There is no denying the fact that Salinger was an incredibly talented writer. All of his writings were fantastic, but especially Catcher in the Rye. Holden Caulfield was such a relatable character to pretty much everyone for a variety of reasons. I don’t think there is any literary character quite like Holden. He is a bit of a jerk, yet likable all at once and I think everyone can see a little bit of themselves in Holden. And so many people have gotten in trouble because of Holden…who isn’t even a real person. He’s left quite the impact on many individuals for better or for worst, like John Lennon’s now-famous killer.
There’s no denying the fact that Catcher in the Rye made Salinger famous. How could it not? It was banned from many high schools, it was used as a testimony in John Lennon’s killer’s case, and despite the controversy, it was a classic that to this day STILL frequently tops the charts for the best novels written of all time.
But Salinger didn’t want any of that at all. He always said he regretted writing Catcher in the Rye. He hated being famous. He didn’t release hardly any of his writings after the success of Catcher. He didn’t do many (if any) media appearances. He hardly left his house. When people tried to visit him, he was rude and nasty to them. Why? Why is that? What left Salinger so troubled?
Maybe it was something directly connected to Holden Caulfield. Maybe Salinger WAS Holden Caulfield. Many historians and literary scholars seemed to believe so. But even if that was the case, it didn’t trouble Salinger enough to quit writing about Holden. After his death, it has been confirmed that while he stopped publishing his work, Salinger still had many many works in progress, some of which were complete and ready for print, stored away in his vault. Some of these include more stories featuring the character America loves to hate…the one and only Holden Caulfield.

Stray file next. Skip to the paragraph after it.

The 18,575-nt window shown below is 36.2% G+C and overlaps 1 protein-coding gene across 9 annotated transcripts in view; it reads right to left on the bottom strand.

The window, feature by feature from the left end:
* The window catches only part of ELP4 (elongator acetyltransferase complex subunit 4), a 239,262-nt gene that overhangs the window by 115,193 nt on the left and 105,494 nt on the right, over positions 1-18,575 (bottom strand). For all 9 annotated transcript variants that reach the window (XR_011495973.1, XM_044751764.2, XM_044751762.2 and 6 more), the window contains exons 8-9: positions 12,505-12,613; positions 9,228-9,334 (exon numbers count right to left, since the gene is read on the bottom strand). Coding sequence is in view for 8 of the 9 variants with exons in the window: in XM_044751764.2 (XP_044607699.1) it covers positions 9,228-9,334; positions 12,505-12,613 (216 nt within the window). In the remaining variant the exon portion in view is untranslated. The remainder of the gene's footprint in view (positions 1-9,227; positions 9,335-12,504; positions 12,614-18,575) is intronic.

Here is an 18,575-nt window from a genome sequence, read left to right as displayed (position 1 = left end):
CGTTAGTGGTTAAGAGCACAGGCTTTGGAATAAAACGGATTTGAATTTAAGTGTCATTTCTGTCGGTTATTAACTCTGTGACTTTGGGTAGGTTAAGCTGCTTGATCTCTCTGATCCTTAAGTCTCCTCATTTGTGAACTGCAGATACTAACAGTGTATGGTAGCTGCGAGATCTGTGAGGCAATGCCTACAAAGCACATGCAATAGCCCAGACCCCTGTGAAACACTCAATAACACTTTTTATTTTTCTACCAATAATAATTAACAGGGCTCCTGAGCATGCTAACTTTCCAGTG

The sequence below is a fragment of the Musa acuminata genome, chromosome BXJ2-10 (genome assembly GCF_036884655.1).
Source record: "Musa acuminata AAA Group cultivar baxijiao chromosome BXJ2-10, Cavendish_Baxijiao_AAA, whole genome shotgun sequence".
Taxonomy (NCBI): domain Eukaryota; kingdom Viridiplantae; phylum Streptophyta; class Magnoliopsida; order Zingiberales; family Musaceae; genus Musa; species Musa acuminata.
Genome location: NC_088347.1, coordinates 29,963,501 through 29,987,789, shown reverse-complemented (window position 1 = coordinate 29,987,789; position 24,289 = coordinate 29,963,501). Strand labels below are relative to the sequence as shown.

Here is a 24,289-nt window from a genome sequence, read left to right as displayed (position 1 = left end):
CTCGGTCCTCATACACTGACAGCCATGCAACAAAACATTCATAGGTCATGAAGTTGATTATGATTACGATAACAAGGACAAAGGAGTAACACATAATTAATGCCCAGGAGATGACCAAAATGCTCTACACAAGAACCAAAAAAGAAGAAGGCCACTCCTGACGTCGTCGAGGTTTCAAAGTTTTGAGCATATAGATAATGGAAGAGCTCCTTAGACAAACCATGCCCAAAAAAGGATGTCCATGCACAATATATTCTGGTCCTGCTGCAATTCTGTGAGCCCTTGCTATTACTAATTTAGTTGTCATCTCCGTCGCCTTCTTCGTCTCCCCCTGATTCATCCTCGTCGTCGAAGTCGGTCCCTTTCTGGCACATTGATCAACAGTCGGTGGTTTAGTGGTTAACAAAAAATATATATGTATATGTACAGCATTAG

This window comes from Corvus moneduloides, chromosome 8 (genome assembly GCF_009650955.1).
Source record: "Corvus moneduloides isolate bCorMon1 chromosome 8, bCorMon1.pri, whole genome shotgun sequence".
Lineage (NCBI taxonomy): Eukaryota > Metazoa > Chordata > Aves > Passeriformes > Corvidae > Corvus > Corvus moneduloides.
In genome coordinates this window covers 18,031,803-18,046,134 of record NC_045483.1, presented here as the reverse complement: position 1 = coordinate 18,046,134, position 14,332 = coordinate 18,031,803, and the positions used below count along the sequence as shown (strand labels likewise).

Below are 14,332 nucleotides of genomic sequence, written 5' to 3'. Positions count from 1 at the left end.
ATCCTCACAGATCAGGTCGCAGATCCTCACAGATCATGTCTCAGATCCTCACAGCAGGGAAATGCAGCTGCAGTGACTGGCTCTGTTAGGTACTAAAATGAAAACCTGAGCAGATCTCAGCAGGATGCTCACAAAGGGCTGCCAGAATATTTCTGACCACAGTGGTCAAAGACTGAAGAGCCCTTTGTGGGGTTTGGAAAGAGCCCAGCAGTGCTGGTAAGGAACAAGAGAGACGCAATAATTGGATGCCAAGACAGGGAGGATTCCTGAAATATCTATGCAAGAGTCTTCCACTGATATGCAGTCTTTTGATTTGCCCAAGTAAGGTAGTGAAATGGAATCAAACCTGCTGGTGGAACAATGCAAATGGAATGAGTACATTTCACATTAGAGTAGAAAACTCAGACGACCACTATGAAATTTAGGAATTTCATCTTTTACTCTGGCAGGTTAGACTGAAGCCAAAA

His unpublished works are supposed to be published on a schedule that I believe runs until 2020. The first ones should’ve been released a year ago I believe, but I haven’t yet heard of anything new being released. I’ve been keeping careful watch on it though. I can’t wait to see what kinds of new adventures Holden will go on. I also can’t wait to see what new things I may end up discovering about Holden’s dark, mysterious, troubled, quiet, and above all else, fascinating creator.